There is a rhythm to our repentance and God’s grace.
Isaiah sees God and laments his unworthiness, only to be cleansed with a coal on the lips (Isaiah 6:5-7).
Daniel is put on the ground by just an angel; he is invited to stand and called “highly esteemed” (Daniel 10:5-12).
In grief over Israel’s defeat at Ai, Joshua falls to his face, which you’d think appropriate, but God says, “Stand up! What are you doing up on the floor?”
The Canaanite woman (Matthew 15:27) and the centurion (Matthew 8:8-9) plead Jesus’ mercy, not their own merit; he grants their requests.
Peter sees a miraculous catch of fish and tries to push Jesus away out of unworthiness; Jesus merely ups his role in the kingdom (Luke 5:8-10).
Later, he says he can’t accept a foot-washing from his Savior; Jesus responds that he’d better find a way to accept (John 13:8)!
Finally, after Peter is faceplanted by the transfigured Christ’s glory (Peter gets a lot of time in the “faceplanted” category, does he not?), Jesus touches him and tells him not to be afraid (Matt. 17:6-7).
Do you see the beauty of it? The more God’s glory is revealed, the more our sin is illuminated. We are driven to our knees by a sense of our unworthiness. Yet God reaches for us. He places us on our feet.
“The son said to him, ‘Father, I have sinned against heaven and against you. I am no longer worthy to be called your son.’
But the father said to his servants, ‘Quick! Bring the best robe and put it on him. Put a ring on his finger and sandals on his feet. Bring the fattened calf and kill it. Let’s have a feast and celebrate. For this son of mine was dead and is alive again; he was lost and is found.’ So they began to celebrate.” (Luke 15:21-24)
The famine afflicting the son had apparently not touched his country of origin, or the father wouldn’t have had fattened calves to throw around. God’s kingdom is a place of plenty, abundance, secured against tragedy and scarcity. The full measure of this lavishness won’t be experienced until after our earthly deaths, but it’s still a stunning picture.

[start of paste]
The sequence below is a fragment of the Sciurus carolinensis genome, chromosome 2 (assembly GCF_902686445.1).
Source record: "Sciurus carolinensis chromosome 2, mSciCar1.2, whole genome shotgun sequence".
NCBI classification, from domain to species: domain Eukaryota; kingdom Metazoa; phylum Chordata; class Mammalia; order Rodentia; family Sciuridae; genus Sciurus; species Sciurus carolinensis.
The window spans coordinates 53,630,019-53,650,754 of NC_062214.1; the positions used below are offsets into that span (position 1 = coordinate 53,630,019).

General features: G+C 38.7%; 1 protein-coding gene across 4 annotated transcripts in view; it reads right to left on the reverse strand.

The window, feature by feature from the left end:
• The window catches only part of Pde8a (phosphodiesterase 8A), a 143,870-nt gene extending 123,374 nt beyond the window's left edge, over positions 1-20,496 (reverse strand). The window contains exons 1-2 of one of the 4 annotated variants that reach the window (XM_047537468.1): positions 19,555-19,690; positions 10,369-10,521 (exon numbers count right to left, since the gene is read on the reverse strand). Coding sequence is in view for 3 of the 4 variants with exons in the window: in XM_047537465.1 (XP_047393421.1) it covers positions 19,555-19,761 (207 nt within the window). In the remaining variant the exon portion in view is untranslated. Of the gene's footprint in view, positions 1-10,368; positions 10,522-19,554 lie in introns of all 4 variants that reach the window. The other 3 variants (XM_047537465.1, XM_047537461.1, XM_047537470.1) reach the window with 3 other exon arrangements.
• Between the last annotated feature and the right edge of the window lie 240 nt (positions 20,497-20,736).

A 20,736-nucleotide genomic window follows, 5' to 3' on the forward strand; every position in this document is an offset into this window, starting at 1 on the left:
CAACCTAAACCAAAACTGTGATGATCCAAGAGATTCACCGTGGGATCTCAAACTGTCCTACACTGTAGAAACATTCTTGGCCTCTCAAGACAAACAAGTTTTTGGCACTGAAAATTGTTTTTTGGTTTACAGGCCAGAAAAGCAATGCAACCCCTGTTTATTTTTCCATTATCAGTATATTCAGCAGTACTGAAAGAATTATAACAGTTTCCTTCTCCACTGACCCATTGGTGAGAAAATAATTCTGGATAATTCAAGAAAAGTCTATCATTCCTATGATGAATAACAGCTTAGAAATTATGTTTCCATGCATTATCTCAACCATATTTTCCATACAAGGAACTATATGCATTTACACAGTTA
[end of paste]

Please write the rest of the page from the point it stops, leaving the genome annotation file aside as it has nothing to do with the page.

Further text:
There’s a brickoad of symbolism here, so immediate that even commentators reluctant to spiritualize details find themselves doing so. It reveals an amazing generosity.
It also evokes, at least for me, a dilemma within modern Christianity, one that I’ve experienced in my spiritual growth.
On one hand, there’s the “safe” interpretation of each gift the father bestows upon his son, and by safe I do not at all mean incorrect. The robe evokes the imputed righteousness of Christ, compared throughout Scripture to a garment (Isa. 61:10), replacing rags of sin, becoming our covering against shame. The ring is a token of dignity and standing (James 2:2). The shoes distinguish the son from servants, who went barefoot, and equip him to carry the gospel of peace (Eph. 6:15). The fatted calf suggests the sacrifice of Christ on our behalf.
If no more could be gleaned, this would be enough. Given the son’s record, the father’s magnanimity in all this is mind-blowing and deeply humbling.
But when we zoom out and glimpse the full breadth of Christ’s work throughout the New Testament, it would seem the Father has given much more.
A ring is also a token of authority, as Joseph’s ring gave him authority over Egypt, and now we must ask authority over what? Matthew 10 and Luke 1o depict Jesus’ disciples being commissioned to wield authority over foul spirits oppressing the people of Israel. They are authorized to carry out God’s desired works on earth; what are those works? Preaching the message of repentance first and foremost, but also (deep breath here) healing the sick, raising the dead, cleansing the leper, providing for the poor. The fatted calf? At a basic level, it could symbolize simple generosity. Blessings, miracles, great storehouses, the little gifts God offers each day. As Alexander MacLaren writes,